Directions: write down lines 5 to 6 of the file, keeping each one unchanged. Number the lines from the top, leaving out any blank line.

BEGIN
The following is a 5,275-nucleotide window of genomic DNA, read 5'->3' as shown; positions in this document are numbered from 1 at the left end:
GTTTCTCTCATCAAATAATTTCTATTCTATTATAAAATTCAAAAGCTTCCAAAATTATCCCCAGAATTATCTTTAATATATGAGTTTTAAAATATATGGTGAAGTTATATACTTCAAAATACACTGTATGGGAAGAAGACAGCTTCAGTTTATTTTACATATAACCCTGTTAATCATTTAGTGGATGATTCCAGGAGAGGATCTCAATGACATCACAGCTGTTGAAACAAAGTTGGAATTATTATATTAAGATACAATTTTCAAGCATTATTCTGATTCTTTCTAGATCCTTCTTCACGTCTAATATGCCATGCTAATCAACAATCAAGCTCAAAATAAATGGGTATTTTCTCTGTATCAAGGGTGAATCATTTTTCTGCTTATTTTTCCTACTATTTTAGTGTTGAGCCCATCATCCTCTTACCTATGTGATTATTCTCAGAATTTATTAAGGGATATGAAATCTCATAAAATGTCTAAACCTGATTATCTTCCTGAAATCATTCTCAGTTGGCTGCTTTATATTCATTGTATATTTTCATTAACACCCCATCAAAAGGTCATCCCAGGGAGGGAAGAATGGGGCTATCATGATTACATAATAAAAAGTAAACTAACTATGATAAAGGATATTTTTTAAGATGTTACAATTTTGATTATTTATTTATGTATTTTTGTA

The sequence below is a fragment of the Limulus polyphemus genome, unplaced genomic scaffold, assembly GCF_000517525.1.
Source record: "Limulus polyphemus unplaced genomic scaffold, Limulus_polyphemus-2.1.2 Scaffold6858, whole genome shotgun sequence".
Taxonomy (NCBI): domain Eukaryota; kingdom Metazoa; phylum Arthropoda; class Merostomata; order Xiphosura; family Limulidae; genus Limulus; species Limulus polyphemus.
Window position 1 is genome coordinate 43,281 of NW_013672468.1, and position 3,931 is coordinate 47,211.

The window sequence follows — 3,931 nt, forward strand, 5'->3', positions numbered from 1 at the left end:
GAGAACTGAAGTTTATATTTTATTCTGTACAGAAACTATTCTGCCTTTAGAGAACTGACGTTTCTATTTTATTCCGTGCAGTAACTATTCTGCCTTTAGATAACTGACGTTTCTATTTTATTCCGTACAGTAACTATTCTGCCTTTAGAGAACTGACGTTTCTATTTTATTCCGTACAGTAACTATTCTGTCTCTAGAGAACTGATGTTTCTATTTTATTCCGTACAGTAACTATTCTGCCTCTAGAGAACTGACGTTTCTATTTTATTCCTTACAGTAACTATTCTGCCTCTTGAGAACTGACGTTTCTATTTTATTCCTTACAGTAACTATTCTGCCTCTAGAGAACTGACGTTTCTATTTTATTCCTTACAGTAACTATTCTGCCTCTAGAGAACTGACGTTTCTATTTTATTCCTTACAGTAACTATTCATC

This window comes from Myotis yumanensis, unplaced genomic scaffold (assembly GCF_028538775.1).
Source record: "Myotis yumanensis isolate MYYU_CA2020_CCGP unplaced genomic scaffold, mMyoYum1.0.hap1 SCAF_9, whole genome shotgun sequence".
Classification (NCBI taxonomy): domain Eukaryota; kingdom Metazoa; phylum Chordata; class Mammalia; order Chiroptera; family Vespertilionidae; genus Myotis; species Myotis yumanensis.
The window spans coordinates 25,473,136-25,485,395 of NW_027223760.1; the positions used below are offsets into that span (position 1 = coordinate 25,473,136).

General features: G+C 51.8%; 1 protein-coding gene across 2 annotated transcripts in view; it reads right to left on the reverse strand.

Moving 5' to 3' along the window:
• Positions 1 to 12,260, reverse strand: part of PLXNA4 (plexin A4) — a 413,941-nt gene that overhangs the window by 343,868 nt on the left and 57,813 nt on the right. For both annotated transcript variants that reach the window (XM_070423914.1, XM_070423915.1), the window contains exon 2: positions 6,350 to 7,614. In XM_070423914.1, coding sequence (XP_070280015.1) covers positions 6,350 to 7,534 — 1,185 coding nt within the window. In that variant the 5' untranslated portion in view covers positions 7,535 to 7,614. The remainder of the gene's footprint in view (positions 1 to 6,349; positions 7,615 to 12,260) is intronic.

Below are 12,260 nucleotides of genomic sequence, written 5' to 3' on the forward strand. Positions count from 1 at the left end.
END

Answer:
Taxonomy (NCBI): domain Eukaryota; kingdom Metazoa; phylum Arthropoda; class Merostomata; order Xiphosura; family Limulidae; genus Limulus; species Limulus polyphemus.
Window position 1 is genome coordinate 43,281 of NW_013672468.1, and position 3,931 is coordinate 47,211.